-President tells Adventist men
PRESIDENT David Granger called on men to respect women’s equality as he outlined what he called the three pillars of gender relations, last Saturday afternoon at the National Association of the Adventist Men’s Ministry 2015 Men’s Conference, which was held in the main auditorium of the Sophia Exhibition Centre.
“Christian men have to respect women as being equal in dignity. Christian men must get away from the notion that women must be submissive or subordinate…. Women must be respected, they must be loved, they must be revered,” the Ministry of the Presidency quoted the President as saying.
He added that there is no form of reasoning that can diminish respect for gender equality. The President said these virtues must be learnt in the homes and then practised in the wider society. Further, the Head of State said respect should go beyond gender, and include race and religion.
“We have to build respect in all of our religions; and I do believe that in Islam, in Christianity and in Hinduism, respect for human life is paramount. That respect of the equality of a man is not something only in our constitution, but is something in the Bible, and must be in our hearts as well,” he said.
Another equally important pillar of manhood posited by the President is the ability to make responsible choices. “Sometimes, depending on our upbringing, we make decisions that are conditioned by non-rational motives…. “These choices have to be responsible Christian choices. Go back to the Bible and learn from the life of Christ,” he said.
More often than not, the President said, people fail to realise that their choices have consequences that can be to their detriment. “We have to make a choice as fathers. Listen to the advice that you were given to make sure that your child goes to school, stays in school, and graduates”, he said.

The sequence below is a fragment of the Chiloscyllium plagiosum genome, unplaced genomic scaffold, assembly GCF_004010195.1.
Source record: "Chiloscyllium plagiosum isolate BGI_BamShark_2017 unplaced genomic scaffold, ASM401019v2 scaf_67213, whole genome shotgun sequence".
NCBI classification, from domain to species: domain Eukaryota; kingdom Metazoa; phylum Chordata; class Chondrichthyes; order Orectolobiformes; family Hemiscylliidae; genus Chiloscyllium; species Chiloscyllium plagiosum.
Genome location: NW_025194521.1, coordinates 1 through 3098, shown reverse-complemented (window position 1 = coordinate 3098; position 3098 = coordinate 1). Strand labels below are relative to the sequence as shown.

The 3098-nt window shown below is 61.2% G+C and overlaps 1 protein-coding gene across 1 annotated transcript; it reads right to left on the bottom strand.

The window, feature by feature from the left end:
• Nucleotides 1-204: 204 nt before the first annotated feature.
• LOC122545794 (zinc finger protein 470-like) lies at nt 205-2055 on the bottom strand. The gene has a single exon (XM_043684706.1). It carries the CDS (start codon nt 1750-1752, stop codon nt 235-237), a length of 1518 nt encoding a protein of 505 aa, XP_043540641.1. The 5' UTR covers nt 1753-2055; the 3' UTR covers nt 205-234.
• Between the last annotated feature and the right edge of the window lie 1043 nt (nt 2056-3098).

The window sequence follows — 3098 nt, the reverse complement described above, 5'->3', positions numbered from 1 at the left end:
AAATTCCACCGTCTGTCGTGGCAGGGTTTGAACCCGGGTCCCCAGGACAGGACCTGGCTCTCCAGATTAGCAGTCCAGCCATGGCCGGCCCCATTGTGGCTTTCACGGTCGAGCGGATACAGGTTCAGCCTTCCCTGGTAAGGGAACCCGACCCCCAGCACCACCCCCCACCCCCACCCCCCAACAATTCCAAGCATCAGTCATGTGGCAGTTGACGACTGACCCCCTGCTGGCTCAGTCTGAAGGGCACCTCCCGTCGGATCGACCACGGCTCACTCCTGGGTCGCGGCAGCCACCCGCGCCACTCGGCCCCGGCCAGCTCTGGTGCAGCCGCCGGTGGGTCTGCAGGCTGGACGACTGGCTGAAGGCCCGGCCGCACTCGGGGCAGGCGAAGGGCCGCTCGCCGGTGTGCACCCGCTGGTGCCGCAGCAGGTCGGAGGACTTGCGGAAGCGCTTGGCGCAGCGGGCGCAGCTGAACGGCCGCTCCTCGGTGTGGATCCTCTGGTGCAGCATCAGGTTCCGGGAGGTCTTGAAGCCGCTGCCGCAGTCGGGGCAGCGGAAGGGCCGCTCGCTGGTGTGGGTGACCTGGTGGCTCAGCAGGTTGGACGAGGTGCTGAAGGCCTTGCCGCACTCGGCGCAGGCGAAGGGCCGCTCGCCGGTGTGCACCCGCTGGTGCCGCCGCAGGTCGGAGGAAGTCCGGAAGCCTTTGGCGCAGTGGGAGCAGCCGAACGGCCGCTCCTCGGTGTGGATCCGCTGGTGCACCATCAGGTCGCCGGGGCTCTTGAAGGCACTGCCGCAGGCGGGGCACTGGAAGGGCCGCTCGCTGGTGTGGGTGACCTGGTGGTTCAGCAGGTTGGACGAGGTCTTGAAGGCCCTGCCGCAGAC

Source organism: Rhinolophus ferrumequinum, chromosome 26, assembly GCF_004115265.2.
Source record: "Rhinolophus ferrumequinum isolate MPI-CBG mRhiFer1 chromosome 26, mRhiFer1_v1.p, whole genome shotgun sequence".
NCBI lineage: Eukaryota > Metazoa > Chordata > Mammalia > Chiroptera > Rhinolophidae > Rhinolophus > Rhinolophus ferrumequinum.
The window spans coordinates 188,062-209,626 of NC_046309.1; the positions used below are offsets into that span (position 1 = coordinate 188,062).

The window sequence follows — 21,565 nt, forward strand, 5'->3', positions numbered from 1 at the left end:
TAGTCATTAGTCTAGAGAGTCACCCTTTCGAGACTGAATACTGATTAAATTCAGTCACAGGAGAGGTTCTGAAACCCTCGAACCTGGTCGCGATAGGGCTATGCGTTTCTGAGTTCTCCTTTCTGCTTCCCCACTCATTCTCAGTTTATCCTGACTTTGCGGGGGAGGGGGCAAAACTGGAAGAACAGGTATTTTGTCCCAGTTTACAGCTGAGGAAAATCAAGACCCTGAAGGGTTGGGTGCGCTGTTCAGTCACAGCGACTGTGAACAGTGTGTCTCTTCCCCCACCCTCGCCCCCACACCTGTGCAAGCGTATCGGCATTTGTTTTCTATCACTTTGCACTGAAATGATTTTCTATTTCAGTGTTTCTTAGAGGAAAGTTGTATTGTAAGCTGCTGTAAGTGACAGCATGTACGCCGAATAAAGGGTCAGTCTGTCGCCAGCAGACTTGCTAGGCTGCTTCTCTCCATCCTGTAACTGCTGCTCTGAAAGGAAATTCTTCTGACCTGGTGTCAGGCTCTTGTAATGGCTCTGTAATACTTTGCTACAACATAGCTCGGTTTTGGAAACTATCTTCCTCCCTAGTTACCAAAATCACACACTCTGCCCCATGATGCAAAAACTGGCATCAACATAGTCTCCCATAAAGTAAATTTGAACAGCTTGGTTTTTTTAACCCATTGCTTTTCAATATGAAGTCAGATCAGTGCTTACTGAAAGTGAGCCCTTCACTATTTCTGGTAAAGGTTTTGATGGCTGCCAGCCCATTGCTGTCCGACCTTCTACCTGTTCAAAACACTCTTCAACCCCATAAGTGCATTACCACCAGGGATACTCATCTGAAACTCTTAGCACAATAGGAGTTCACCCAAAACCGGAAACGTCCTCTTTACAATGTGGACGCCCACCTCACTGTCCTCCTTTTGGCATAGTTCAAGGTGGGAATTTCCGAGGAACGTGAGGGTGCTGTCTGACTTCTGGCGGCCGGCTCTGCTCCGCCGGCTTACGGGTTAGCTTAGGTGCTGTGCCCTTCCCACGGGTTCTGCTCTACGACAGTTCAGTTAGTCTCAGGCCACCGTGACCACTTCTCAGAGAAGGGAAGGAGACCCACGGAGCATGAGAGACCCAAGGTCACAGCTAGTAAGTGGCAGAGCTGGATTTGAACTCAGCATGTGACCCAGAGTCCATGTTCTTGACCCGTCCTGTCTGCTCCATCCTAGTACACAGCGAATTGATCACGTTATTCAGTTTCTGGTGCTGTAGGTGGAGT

The third pillar that is necessary in today’s world is “resolution”, President Granger said. He noted that in today’s challenging society, it is easy to walk away from responsibility. “You must have responsibility for every child you bring into this world; and the churches must insist, society must insist, we must abolish forever the expression ‘single parent household’. The love of a mother and the lessons of a father are critical to a child’s wellbeing”, he said.
Expanding on the importance of the role of the father, President Granger added, “There are many things a child has to learn from a father, and if that father is absent, the child may very well grow up without those lessons; the lessons of responsibility, the lessons of discipline, the lessons of orderliness.”
Calling the Men’s Conference timely, the President said it is an important platform for defining a new model of manhood in a changing society. “When people speak of gender issues, they speak largely of and to women, and the Church today is speaking of and to men, because men are part of the problem. So I’m very glad for this initiative,” he said.